Can Raising Just the Lower Eyelid Through a Canthoplasty/midface Lift Have an Effect on the Upper Eyelid Position?

After an upper blepharoplasty my eyes have been rounded unnaturally so i am looking for options to lower my upper eyelid or raise my lower eyelid, Can permanent fillers be used for this or will I need surgery? In pictures when the lower eyelid is raised I notice it seems to bring the upper eyelid down partially, in your experience does/can this happen? Also can the lower eyelid be raised evenly or does the corner have to be raised more? I consulted two surgeons who told me different things.

Doctor Answers 6

Upper lids generally are not affected by lower lid surgery however....

{{ voteCount >= 0 ? '+' + (voteCount + 1) : (voteCount + 1) }}

Upper lids generally are not affected by lower lid surgery however....when the lower eyelid revision surgery is done, it is often done by a lateral canthoplasty/canthopexy. This will change the shape of the eyes by changing the lateral canthus position [where the upper eyelid meets the lower eyelid]. This change can be subtle, or dramatic, depending on the surgical manipulation of its position.

When you state that "in pictures, when the lower eyelid is raised, that the upper eyelid is brought down"  reflects the mechanism of action of the orbicularis oculi muscle. This muscle is a circumferential muscle that runs around the entire eye [both the upper and lower eyelid], and as such, when ever you smile, it  has the effect of raising the lower eyelid, and lowering the upper eyelid, which in effect makes the eye look smaller.

Lower eyelid surgery will not have the same effect as smiling does in photographs.

I hope this makes things clearer.

Seattle Oculoplastic Surgeon
5.0 out of 5 stars 41 reviews

Canthopexy, lower lid blepharoplasty

{{ voteCount >= 0 ? '+' + (voteCount + 1) : (voteCount + 1) }}

A lower lid blepharoplasty typically will not change the shape or position of the upper eyelid.  However, a canthopexy can change the shape of the upper eyelid. A canthopexy is usually performed with an absorbable suture, and the upper eyelid position should return to normal after the suture is resorbed and disappears. If the shape of the eyes is altered by a lower lid blepharoplasty it is usually caused by changes in the position of the lower eyelid , which may also improve over time.  Eyelid shape and position can be corrected with surgery, but this should be postponed for at least a year if there are no symptoms of dry eyes or exposure of the eye causing itching or burning.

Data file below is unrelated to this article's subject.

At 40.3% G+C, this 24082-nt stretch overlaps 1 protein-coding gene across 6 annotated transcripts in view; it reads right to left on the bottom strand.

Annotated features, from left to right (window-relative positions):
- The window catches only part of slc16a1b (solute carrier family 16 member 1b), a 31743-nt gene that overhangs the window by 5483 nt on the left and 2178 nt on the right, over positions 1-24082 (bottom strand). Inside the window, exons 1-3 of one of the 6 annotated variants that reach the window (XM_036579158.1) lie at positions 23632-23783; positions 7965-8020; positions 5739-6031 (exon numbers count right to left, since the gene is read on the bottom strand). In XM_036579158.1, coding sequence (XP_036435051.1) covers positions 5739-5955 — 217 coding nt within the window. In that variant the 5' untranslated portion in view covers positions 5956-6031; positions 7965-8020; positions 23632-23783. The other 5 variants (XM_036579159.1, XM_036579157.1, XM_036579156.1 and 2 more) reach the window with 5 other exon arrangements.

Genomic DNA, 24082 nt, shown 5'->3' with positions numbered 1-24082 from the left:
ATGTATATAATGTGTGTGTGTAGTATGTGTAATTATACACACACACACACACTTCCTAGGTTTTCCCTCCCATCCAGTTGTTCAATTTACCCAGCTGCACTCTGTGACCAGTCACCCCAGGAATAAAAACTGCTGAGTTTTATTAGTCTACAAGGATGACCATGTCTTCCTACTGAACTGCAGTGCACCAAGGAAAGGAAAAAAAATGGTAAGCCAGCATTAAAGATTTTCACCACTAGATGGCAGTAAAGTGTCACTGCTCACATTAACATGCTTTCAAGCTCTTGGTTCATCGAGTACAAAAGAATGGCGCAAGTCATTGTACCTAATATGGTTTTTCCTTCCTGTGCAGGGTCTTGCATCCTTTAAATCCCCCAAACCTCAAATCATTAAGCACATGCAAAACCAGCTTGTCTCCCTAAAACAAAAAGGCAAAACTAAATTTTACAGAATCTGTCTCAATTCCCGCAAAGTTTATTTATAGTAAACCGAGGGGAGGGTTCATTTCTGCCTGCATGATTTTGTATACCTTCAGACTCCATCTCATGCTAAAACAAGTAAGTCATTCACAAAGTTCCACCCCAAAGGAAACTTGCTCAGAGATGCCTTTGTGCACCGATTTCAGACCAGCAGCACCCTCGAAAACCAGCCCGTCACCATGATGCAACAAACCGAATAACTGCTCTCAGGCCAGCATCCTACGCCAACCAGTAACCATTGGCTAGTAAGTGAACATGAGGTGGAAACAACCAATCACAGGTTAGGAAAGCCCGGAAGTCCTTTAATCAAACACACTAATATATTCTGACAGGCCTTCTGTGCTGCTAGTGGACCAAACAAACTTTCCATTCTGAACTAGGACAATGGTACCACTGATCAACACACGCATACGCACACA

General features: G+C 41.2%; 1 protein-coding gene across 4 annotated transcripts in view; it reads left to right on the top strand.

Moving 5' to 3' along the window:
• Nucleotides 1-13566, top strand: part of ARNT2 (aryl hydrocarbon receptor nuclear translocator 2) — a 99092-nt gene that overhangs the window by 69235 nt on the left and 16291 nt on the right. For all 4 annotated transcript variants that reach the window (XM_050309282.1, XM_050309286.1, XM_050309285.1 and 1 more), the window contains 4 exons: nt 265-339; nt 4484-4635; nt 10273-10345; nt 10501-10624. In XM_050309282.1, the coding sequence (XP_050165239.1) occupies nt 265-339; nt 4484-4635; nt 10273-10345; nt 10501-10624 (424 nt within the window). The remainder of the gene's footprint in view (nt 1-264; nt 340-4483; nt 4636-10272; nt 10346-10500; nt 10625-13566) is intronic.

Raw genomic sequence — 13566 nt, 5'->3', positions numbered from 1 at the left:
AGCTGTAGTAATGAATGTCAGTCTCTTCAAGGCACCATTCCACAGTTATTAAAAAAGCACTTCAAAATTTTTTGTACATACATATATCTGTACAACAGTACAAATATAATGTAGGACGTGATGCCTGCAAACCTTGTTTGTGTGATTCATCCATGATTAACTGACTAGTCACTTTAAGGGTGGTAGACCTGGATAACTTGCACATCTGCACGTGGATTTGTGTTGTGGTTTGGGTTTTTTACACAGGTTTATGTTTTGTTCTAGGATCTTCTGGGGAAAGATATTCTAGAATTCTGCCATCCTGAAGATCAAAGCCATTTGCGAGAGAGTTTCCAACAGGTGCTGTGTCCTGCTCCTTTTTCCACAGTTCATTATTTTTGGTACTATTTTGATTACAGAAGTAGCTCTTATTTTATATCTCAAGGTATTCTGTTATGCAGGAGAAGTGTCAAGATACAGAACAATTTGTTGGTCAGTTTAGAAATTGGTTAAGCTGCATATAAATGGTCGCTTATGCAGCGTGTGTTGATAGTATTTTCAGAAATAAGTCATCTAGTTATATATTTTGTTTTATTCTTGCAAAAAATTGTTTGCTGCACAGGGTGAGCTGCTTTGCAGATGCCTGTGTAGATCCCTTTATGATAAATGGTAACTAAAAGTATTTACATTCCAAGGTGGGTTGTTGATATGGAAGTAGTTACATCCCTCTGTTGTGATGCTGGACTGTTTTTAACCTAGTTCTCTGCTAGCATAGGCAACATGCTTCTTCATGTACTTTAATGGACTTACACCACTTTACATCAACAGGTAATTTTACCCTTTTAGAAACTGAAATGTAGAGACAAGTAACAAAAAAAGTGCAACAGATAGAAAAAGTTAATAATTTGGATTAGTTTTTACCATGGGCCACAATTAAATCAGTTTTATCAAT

Eyelid Shape Can Be Changed With Surgery

{{ voteCount >= 0 ? '+' + (voteCount + 1) : (voteCount + 1) }}
Eyelid surgery can change the shape of your eyes.  Revisionary surgery can also adjust changes.  A definitive diagnosis and recommendation cannot be made without an examination and photos. Seek consultation form a board certified surgeon with significant experience in oculoplastic surgery.

Eyelid level altering

{{ voteCount >= 0 ? '+' + (voteCount + 1) : (voteCount + 1) }}

Upper and lower eyelids can be altered separately, without effect on the other.  Surgery is an option but filler injection may do the same thing, in the right patient/problem.  See an oculoplastic surgeon for evaluation.


{{ voteCount >= 0 ? '+' + (voteCount + 1) : (voteCount + 1) }}

A canthopexy is performed for lower lid malposition or weakness. It will not affect the upper lid significantly.

Yes but it is not what you think.

{{ voteCount >= 0 ? '+' + (voteCount + 1) : (voteCount + 1) }}

Unfortunately pushing the eyelid around with the finger is not the same effect as what surgery does.  The rounding of the eyelid corner is the result of stretch back of the eyelid after eyelid surgery.  This literally pulls the corner of the eyelids alway from its insertion on the lateral orbital rim.  When this occurs, the upper eyelid is able to float causing lateral flare of the upper eyelid.  Returning the lateral canthal angle to the orbital rim fixes the rounding and the flared upper eyelid.  How we accomplish this depends on the anatomic details of your eyelids and can be addressed in a personal consultation.

Kenneth D. Steinsapir, MD
Beverly Hills Oculoplastic Surgeon
4.9 out of 5 stars 26 reviews

These answers are for educational purposes and should not be relied upon as a substitute for medical advice you may receive from your physician. If you have a medical emergency, please call 911. These answers do not constitute or initiate a patient/doctor relationship.